Cummins may be in the pole position with Stadler, but there are interesting ideas out there!

Cummins have also indicated, they will build hydrogen internal combustion engines at Darlington in the UK.

Would One Of Universal Hydrogen’s Hydrogen Capsules Fit In A Railway Locomotive?

These are various widths.

  • Class 66 locomotive – 2.63 metres.
  • ATR72 airliner – 2.57 metres.
  • DHC Dash-8 airliner – 2.52 metres
  • Class 43 power car – 2.74 metres

I suspect that even if it was a bit smaller a hydrogen capsule could be made for a UK locomotive.

How Big Is The Market?

The UK has around five hundred diesel railway locomotives.


March 5, 2023 Posted by | Transport/Travel | , , , , , , , , , , , , , , , , , , | 8 Comments

Cummins’ First Female Engineer Retiring After Nearly 40 Years In A Pioneering Role

The title of this post, is the same as that of this article on Commercial Carrier Journal.

The article was picked up by my Google Alert for the Cummins X15H, which is their new hydrogen internal combustion engine for large trucks.

This is the first paragraph.

Amy Boerger, Cummins vice president and general manager of on-highway for North America, is retiring in March following a nearly 40-year career. Srikanth Padmanabahn, president of Cummins’ engine business segment, said Boerger has been critical to the company’s success and leaves behind a legacy that will propel the company ahead. “She is a trusted partner and advisor and has strengthened many customer relationships that are more important than ever as they look to us for the solutions of today and tomorrow during this period of energy transition,” Padmanabahn said.

The article is an interesting long read for anybody, who is interested in the future of large diesel engines and the thinking of one of the world’s biggest players in the diesel engine industry.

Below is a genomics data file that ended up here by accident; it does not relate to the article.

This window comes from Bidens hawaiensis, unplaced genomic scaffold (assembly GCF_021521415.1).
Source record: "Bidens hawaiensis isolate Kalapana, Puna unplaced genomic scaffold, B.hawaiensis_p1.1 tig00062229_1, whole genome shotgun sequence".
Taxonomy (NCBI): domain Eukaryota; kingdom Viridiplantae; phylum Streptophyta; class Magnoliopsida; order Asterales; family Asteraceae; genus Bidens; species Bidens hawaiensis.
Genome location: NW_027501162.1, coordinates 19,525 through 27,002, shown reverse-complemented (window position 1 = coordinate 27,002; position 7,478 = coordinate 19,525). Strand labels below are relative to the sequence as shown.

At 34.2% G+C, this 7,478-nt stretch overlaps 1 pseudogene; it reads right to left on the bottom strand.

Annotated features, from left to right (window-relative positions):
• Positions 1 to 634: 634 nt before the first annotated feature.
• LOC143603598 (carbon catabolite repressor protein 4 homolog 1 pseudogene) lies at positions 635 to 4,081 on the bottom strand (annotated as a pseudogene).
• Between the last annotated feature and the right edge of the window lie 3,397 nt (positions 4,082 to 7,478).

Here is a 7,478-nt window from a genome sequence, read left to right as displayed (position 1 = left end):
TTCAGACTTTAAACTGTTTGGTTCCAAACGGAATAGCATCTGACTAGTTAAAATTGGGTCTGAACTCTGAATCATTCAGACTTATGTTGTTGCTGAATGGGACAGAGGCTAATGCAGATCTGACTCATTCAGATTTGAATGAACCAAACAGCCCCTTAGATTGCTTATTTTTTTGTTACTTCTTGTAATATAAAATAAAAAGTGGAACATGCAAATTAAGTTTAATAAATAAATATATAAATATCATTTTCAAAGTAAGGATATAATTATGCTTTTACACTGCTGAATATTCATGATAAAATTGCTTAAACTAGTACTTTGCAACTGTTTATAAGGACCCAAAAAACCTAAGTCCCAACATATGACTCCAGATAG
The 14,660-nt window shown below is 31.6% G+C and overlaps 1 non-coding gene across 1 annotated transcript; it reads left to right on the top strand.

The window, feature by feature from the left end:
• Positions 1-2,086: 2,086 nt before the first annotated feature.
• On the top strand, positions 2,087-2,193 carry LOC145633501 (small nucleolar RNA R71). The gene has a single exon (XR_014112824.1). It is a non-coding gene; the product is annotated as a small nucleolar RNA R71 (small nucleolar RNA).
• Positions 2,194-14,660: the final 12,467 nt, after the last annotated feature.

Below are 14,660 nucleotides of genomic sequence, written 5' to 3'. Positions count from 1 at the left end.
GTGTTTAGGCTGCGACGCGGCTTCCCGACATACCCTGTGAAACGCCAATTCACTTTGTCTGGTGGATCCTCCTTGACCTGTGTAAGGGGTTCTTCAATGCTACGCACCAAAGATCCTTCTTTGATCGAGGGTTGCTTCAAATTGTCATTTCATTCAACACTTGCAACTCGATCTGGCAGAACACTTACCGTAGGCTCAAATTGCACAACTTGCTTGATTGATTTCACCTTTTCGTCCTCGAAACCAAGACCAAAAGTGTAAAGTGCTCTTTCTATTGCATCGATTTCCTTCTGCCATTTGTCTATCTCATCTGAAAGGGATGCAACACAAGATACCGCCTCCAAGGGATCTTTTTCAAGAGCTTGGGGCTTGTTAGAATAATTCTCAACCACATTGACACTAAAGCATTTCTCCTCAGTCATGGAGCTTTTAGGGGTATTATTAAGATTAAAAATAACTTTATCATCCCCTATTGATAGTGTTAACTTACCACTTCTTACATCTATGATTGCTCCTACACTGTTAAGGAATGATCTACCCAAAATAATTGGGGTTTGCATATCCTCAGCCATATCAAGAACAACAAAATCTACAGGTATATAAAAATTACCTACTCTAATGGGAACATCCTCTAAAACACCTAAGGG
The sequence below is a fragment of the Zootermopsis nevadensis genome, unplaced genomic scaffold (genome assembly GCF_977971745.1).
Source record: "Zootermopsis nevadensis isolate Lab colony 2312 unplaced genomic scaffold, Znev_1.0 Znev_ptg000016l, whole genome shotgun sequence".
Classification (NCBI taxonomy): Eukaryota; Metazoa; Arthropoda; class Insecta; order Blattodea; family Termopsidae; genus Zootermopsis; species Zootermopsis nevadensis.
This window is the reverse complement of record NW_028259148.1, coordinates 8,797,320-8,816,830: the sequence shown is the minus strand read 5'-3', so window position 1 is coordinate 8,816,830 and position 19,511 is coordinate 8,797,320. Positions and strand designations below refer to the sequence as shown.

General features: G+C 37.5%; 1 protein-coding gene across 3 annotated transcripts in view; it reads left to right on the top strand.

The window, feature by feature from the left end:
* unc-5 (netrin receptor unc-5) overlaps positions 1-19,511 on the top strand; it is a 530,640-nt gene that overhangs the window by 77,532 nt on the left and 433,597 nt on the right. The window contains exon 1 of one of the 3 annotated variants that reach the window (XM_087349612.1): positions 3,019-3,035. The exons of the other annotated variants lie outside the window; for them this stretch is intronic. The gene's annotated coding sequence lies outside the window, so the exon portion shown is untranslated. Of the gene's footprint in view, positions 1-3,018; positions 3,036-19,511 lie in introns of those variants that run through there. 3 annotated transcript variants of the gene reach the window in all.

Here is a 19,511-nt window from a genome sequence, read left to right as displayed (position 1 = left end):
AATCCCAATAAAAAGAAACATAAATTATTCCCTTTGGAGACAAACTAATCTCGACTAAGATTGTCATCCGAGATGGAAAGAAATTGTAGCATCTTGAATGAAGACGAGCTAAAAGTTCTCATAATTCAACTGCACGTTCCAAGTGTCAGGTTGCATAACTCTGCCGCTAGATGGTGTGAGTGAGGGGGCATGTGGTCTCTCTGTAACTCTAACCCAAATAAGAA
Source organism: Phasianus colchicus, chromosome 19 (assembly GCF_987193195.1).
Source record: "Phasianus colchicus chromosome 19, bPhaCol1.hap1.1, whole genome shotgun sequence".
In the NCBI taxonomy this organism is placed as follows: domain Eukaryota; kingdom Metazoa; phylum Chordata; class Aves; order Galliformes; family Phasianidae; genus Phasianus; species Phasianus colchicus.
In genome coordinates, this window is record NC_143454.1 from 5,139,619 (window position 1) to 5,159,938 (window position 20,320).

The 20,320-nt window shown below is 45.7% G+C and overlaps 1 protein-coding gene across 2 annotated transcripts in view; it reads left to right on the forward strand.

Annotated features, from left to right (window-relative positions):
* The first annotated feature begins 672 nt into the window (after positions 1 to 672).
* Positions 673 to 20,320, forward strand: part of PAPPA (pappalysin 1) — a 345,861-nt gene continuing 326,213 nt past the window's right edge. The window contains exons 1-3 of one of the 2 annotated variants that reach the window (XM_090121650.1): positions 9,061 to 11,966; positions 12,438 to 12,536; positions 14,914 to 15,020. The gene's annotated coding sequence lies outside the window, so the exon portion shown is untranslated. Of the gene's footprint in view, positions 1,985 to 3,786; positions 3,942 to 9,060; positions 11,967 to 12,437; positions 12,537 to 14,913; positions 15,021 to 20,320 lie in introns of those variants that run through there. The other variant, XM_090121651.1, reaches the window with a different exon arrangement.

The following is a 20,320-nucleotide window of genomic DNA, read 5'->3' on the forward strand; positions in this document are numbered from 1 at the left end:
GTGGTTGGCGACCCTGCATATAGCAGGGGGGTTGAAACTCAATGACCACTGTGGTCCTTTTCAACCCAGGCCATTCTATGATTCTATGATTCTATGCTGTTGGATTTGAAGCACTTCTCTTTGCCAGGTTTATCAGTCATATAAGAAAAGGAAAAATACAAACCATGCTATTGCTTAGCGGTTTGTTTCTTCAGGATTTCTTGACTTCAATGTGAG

This is an important paragraph.

“When we go to customers and they ask us ‘Hey, is electric for me?’ or ‘Is hydrogen for me?’ we try to steer them away from those questions,” said Samperio, who serves . “Instead, why don’t we start with the question on what are you trying to achieve. What are your goals? How do you operate? And then after we understand that, then we’ll be in a better position to say (whether) this technology fits your operation a little better or … that technology fits your operation a little better. That way, I think it allows us to just have a conversation more about what they’re trying to achieve rather than picking winners and losers.”

Samperio will be the lady’s successor.


January 27, 2023 Posted by | Hydrogen | , , , | Leave a comment

Toyota Unveils AE86 Hydrogen Car Concept

The title of this post, is the same as that of this article on Hydrogen Fuel News.

The article is all about Toyota showing off, what they can do with hydrogen internal combustion engines.

It is an article that is very much worth a read.

This paragraph explains the work Toyota did to run the car on hydrogen.

Toyota explained that to create its new H2 burning internal combustion engine vehicle involved changing only “fuel injectors, fuel pipes, and spark plugs,” to make it possible to burn cleanly.

The article also suggests that conversion kits may be made available for older cars.

Hydrogen power is not one technology, but several that all might end up with sizeable shares of the market.

January 19, 2023 Posted by | Hydrogen, Transport/Travel | , , , | Leave a comment